Until 1974, Guatemala’s debt was relatively stable, reaching $120million in that year. Thereafter, debt increased rapidly, increasing by $100million a year or more in 1978, 1979 and 1980, and then over $250million a year in 1981 and 1982 at the very height of the terror. By 1985 the country’s debt had reached $2.2billion – an increase of over $2billion in 10 years.
Just as shocking is that the vast majority of this debt came from so-called ‘multilateral banks’ like the World Bank, International Monetary Fund and Inter-American Development Bank. The proportion of money coming from these public institutions every year was a moderate 25% at the beginning of the 1970s, rising to over 60% in 1974, then after a brief interlude 66% in 1976 and then over 70% from 1977 until 1980. By the time the peace agreement was signed in 1997, Guatemala was repaying these institutions nearly $130million a year, rising to nearly $400million today.
The Chixoy Dam
Many of these public banks were supporting specific projects in Guatemala during this period – projects aimed at ‘developing’ the country. One in particular stands out above others – the Chixoy Dam – supported by the World Bank and Inter-American Development Bank from 1978.
The Chixoy Dam was built close to an area called Rio Negro in the region of Rabinal in the Guatemalan highlands, an area which was particularly targeted as part of the government’s terror campaign at this time. Rio Negro was a town of just over 200 Mayan families. The creation of the dam entailed the flooding of lands to build a reservoir which in turn meant many communities would have to be evicted. Perhaps unsurprisingly, the dam therefore engendered a great deal of opposition from the Rio Negro communities.
Campaign groups such as International Rivers have detailed the way that this opposition was met with ever fiercer repression from the armed forces. Then, on 12 February 1982, around 70 community members were murdered, the first of four massacres. On 13 March 1982, 70 women and 107 children were massacred, many after being repeatedly raped or tortured, by the forces of the military government and their paramilitary allies. Later still, the soldiers returned to Rio Negro, burning all homes and possessions, killing animals and destroying crops.
With the elimination of the Rio Negro people and town, it was easy for the government to advance with its plans to build the Chixoy dam. According to International Rivers, the project “forcibly displaced more than 3,500 Maya indigenous community members. More than 6,000 families living in the area also suffered loss of land and livelihoods.” 33 communities were effected by the dam.
In all, more than 400 of their women and children were massacred because of their opposition to the dam. For the survivors the ordeal didn’tend there. Barbara Rose Johnston of the Center for Political Ecology says:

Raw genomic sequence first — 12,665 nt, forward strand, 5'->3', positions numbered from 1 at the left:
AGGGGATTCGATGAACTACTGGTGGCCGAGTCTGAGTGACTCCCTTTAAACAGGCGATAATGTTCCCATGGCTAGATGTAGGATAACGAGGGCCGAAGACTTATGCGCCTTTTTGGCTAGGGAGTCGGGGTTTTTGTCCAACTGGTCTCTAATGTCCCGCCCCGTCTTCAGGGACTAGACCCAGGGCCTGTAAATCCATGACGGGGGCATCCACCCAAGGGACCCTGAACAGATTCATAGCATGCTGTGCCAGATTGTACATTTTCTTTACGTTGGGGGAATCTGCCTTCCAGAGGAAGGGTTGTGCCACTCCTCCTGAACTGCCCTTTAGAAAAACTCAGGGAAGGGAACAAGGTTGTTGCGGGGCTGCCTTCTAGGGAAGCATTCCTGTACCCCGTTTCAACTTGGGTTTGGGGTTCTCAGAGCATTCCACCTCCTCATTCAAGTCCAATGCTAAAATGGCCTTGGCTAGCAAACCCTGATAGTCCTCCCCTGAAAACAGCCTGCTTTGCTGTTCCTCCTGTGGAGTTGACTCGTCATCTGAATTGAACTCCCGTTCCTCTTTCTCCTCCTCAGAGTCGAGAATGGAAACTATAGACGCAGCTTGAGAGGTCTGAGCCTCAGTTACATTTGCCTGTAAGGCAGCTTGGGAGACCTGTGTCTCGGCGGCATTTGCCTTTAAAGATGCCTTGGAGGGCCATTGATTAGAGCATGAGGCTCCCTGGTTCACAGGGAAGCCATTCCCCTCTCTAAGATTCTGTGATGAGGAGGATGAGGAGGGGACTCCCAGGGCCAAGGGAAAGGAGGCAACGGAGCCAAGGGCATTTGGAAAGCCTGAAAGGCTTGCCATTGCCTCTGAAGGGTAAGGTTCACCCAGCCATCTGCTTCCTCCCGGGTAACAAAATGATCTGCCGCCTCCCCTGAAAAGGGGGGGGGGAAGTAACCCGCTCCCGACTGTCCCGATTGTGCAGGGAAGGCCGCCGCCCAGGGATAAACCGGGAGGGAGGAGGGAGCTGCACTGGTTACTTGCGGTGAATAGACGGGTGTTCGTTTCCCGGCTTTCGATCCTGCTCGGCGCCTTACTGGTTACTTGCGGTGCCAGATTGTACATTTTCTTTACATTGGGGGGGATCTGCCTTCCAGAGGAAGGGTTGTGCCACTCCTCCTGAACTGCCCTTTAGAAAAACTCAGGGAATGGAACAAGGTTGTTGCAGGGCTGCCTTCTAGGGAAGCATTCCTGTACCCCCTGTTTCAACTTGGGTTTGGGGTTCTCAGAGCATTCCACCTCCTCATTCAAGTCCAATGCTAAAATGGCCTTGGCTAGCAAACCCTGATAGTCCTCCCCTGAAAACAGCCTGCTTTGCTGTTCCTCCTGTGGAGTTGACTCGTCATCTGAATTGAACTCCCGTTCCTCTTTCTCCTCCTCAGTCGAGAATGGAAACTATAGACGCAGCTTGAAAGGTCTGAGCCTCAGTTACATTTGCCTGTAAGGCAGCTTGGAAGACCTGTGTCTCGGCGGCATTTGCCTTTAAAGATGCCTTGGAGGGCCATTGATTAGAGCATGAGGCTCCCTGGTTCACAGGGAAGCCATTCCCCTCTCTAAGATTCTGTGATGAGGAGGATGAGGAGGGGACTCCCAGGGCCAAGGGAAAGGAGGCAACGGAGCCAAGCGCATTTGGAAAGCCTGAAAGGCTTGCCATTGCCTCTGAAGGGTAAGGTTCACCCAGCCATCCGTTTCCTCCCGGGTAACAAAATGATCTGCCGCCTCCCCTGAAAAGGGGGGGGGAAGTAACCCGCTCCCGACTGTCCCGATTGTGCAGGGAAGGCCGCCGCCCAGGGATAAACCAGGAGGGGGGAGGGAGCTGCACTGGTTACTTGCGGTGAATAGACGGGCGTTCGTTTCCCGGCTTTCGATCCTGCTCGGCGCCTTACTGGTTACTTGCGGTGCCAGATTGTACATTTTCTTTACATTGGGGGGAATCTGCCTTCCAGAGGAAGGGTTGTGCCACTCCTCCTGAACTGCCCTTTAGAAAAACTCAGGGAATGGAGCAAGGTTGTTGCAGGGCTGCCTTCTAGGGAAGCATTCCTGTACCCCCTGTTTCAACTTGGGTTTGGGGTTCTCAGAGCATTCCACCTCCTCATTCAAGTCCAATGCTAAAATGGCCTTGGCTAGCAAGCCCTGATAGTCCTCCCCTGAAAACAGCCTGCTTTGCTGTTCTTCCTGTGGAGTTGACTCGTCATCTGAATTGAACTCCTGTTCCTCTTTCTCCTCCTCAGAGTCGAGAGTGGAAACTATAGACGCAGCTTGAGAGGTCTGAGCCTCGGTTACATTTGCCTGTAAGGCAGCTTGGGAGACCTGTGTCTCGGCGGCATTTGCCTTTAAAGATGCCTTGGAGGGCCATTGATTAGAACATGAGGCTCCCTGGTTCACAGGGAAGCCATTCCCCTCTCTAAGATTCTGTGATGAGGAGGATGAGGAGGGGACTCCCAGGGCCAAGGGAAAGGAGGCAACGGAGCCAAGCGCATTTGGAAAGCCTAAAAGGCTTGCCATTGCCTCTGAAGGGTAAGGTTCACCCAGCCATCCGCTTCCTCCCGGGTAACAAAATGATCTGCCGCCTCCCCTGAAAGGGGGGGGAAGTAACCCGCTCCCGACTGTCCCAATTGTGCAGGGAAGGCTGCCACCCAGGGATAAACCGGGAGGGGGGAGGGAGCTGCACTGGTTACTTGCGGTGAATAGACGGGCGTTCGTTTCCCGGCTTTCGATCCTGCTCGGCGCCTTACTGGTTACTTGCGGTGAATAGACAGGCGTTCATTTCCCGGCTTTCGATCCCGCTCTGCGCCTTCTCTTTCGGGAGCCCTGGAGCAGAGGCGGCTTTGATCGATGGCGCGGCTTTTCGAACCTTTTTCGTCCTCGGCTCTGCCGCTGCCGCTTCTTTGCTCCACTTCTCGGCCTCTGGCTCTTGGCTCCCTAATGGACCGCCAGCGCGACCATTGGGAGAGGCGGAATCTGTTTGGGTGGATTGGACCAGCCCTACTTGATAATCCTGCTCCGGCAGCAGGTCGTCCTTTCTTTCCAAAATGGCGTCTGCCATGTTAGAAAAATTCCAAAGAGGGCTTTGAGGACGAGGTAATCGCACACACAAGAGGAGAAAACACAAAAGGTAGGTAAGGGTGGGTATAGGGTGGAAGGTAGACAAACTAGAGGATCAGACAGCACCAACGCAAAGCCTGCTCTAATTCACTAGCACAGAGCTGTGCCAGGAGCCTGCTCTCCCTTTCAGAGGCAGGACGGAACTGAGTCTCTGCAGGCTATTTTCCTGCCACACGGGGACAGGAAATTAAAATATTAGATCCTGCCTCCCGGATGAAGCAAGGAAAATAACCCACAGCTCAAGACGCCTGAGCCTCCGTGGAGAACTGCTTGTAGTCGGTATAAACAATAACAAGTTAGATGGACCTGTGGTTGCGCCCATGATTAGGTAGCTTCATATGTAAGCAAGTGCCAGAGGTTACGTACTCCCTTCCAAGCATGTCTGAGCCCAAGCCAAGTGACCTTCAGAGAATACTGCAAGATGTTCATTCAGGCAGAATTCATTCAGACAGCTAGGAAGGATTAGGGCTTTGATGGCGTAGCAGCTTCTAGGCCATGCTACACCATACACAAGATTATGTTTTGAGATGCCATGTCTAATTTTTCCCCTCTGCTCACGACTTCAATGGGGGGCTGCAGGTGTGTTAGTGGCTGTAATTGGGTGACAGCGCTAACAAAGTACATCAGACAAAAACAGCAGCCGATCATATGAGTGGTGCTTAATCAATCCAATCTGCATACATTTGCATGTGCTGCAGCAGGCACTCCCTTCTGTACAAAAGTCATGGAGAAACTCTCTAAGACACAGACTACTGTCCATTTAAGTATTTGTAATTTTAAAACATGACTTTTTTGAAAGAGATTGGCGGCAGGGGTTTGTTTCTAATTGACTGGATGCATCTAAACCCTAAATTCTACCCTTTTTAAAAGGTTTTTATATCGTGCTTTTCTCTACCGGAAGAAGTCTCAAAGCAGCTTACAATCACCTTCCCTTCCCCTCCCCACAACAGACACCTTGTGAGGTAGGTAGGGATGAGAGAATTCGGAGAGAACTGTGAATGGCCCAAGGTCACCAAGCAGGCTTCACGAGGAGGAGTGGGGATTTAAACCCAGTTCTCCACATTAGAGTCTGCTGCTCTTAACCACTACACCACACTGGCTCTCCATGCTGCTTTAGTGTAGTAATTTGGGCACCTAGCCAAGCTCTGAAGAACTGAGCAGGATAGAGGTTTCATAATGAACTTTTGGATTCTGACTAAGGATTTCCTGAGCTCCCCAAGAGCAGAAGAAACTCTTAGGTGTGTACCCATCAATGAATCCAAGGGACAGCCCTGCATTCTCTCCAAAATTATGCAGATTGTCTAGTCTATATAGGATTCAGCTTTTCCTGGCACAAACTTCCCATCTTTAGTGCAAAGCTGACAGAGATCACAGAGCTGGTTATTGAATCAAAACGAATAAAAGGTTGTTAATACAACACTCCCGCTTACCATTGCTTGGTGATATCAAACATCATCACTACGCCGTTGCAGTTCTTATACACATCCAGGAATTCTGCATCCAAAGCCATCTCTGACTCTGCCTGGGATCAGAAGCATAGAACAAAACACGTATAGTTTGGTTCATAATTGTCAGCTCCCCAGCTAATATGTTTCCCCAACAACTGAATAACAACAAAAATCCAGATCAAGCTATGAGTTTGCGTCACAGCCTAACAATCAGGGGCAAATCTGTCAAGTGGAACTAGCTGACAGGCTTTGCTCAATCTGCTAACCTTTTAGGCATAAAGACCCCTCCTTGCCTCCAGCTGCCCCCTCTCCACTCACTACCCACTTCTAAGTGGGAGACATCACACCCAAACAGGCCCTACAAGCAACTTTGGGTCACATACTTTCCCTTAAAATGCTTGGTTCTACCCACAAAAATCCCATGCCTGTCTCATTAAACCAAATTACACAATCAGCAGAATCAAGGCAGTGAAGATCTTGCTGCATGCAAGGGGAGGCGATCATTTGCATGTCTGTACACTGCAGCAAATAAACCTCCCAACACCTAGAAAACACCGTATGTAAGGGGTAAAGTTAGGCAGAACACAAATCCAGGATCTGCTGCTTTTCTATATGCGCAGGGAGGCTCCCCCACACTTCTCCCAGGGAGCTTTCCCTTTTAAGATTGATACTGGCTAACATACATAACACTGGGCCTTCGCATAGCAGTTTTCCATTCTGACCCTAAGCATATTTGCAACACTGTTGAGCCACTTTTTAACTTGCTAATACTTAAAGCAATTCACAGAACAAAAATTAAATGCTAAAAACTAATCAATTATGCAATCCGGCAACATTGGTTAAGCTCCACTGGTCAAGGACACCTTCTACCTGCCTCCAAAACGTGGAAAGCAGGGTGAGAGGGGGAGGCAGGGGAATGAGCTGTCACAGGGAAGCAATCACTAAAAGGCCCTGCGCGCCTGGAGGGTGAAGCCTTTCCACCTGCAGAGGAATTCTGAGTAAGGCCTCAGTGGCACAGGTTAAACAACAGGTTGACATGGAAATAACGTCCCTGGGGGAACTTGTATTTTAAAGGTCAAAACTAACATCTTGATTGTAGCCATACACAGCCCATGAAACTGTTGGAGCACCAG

“Survivors were hunted in the surrounding hills, and forcibly resettled at gunpoint…While resettlement villages were eventually built, the original development plans were discarded and a militarized guarded compound was built in its place. Compensatory efforts at the time, and in later years, were grossly inadequate to meet the basic needs of displaced communities, let alone provide redress for the full extent of lost land, property, communal resources, livelihoods and lives.”
The survivors of Chixoy live in extreme poverty and have continued to press for reparations for their ongoing experience.
The complicity of the World Bank
It is highly unlikely that the Chixoy Dam would have been able to go ahead without the backing of the World Bank and Inter-American Development Bank. They bear a significant responsibility for the project and all that it entailed. Was the World Bank aware of what it was funding?
As one report puts it: “not to have known at the time about the violence and repression at Rio Negro would have required an extraordinary and sustained dedication to ignorance on the part of World Bank officials.” A Probe International report in 2001 reported that “[w]hile the World Bank argues that it had no knowledge of the massacres occurring at the time of dam construction, other evidence suggests that World Bank officials either knew or had reason to know about the violence.”
Moreover, they did nothing to stop the project once the atrocities started. The terror only increased in the years after the project received the Bank’s support. During this time, World Bank supervision continued, and therefore the project could have been halted or at least questions raised.